In Deposition, Gates Denies Threatening Any CompetitorsBy Rajiv Chandrasekaran
The Washington Post
Microsoft Corp. Chairman Bill Gates, the world's richest man, made his first extended appearance in the antitrust trial of his company Monday, arguing in disembodied electronic form on a giant video screen that he and his company never tried to intimidate or hobble competitors in the technology industry.
In two hours of taped deposition, Gates frequently fidgeted and questioned questions, private mannerisms for which he is well known. He frequently answered, "I don't remember" or "I don't recall." When asked a question, he sometimes paused for several seconds before answering, in almost cracking voice; at other times, he launched into a pitched and animated defense of himself and his company.
In one sense, the medium was a familiar one for Gates. At industry trade shows and other public appearances, he regularly appears on a large projection screen through a video linkup. But those appearances generally feature a cheery, well-coiffed executive mouthing scripted lines, not the often scowling, slouching man being jabbed by question after question from expert lawyers eager to trip him up.
In what was easily the most dramatic day of the now two-week-old trial, government lawyers pressed him about e-mail that he sent or received over the last four years.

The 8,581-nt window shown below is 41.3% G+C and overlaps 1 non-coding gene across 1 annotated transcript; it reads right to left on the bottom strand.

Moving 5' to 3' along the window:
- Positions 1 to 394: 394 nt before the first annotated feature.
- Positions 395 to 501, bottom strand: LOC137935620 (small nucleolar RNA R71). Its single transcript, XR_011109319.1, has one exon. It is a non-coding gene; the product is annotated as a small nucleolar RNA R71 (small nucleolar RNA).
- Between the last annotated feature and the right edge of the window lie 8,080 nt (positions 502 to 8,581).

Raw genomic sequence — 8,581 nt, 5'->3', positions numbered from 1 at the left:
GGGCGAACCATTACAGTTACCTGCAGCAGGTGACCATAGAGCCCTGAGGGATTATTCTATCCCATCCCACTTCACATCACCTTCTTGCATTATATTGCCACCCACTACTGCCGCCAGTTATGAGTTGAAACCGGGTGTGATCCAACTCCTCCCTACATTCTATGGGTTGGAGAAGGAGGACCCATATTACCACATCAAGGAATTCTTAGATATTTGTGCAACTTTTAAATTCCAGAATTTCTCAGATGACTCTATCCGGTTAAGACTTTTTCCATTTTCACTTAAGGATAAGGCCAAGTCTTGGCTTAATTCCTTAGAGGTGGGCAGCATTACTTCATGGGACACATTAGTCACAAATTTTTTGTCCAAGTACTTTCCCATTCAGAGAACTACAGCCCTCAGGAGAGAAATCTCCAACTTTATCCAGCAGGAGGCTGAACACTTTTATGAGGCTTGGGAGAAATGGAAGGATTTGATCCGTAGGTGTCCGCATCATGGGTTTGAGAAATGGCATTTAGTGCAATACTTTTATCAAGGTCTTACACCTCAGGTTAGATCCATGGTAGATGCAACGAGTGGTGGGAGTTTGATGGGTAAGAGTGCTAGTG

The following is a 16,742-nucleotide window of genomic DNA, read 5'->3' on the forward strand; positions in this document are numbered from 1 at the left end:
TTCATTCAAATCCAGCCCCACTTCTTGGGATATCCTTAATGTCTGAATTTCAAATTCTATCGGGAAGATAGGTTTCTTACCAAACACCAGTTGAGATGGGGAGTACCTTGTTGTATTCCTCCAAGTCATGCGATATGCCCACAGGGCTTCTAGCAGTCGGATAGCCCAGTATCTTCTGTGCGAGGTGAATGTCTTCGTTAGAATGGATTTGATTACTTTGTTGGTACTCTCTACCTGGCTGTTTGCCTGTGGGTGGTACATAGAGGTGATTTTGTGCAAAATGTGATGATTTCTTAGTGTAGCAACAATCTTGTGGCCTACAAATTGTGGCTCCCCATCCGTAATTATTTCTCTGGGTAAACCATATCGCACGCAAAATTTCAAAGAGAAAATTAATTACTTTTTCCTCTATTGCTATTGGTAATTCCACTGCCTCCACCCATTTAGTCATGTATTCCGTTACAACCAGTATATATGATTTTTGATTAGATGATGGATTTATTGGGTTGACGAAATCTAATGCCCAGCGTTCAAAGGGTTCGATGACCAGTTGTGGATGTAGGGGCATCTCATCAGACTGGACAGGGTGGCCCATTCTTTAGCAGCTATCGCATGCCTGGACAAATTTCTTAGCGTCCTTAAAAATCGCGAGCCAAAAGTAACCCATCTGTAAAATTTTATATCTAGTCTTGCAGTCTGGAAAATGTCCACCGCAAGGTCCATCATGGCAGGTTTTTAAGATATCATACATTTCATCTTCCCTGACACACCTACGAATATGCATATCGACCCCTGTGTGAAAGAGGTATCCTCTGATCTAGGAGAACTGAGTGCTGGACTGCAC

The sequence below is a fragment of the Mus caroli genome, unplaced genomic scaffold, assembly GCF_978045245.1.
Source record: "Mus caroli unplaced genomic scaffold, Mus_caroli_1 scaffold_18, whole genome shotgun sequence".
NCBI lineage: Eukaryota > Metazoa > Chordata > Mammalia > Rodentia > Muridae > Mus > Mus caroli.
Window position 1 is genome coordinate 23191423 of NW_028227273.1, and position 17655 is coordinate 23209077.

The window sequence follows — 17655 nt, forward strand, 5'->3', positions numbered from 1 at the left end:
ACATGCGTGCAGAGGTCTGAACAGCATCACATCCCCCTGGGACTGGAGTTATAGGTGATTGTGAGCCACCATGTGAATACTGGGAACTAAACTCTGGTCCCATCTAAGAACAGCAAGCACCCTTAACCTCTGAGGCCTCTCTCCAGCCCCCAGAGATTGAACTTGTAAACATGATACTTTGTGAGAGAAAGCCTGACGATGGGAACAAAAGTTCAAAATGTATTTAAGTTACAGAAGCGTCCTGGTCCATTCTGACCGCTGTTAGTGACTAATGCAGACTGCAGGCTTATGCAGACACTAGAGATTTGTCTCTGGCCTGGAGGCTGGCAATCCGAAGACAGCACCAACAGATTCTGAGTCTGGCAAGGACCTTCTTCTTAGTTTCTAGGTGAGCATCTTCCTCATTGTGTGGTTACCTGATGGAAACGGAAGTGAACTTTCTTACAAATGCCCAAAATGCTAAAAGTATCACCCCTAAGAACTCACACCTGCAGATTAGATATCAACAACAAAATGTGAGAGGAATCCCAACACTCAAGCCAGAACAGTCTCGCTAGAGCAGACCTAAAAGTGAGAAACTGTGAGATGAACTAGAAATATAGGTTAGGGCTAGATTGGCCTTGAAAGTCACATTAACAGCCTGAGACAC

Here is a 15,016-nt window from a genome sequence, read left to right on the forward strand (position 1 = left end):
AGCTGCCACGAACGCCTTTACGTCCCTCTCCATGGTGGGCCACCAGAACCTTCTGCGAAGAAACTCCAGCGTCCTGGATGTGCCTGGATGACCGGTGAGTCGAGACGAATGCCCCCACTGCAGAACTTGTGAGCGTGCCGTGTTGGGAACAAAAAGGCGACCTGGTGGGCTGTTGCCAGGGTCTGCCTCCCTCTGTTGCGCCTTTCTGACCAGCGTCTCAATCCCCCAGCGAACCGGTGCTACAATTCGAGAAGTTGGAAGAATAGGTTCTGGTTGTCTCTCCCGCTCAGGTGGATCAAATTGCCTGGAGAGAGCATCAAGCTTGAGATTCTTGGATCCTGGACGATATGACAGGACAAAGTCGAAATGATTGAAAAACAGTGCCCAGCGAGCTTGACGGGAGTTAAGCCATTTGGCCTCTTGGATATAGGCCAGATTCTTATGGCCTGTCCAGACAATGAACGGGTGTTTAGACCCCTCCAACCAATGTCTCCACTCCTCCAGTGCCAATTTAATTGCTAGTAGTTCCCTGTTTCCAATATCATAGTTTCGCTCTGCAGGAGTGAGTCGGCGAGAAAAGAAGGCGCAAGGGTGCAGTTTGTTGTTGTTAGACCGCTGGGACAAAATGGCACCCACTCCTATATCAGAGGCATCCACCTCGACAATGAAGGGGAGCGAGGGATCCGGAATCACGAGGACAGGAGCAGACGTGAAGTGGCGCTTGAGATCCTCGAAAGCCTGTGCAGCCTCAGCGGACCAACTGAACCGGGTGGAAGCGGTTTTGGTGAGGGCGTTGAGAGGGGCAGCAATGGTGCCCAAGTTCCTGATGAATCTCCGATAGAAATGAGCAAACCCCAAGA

Those documents, they contend, belie Gates' steadfast denials of bullying rivals and back up allegations that Microsoft has broken American society's rules of fair competition. Microsoft officials maintained that portions of the deposition played in court did not contain any admissions of wrongdoing and did nothing to undermine the company's defense.
At one point, the lawyers zeroed in on an Aug. 8, 1997, memo that Gates wrote asking Microsoft executives about the status of talks with Apple Computer Inc. and how they might affect Microsoft's fight with Sun Microsystems Inc. over Java programming technology. "Do we have a clear plan on what we want Apple to do to undermine Sun?" Gates wrote.
David Boies, a lawyer working for the Justice Department, asked Gates on the tape whether he recalled sending the message.
"I don't remember sending it," Gates replied curtly.
"Any doubt you sent it?" Boies shot back.
Finally, Gates relented: "It appears to be e-mail I sent."
The Justice Department and 20 states are alleging a wide array of anti-competitive practices by Microsoft, whose Windows software runs on approximately 90 percent of the world's personal computers. Microsoft denies the allegations, saying it has caused prices to fall and helped create common technical standards that benefit consumers.
Earlier in the questioning, Boies asked Gates whether he "ever had discussions within Microsoft about the desirability of trying to undermine Sun because of what Sun was doing in Java?"
Sun's version of Java allows programmers to write software that, without modifications, can run on any type of computer. Government lawyers contend that Microsoft became afraid that Java could threaten the dominance of its Windows operating system and set about trying to "pollute" Java by urging programmers to write Java-based software that would only run on Windows machines.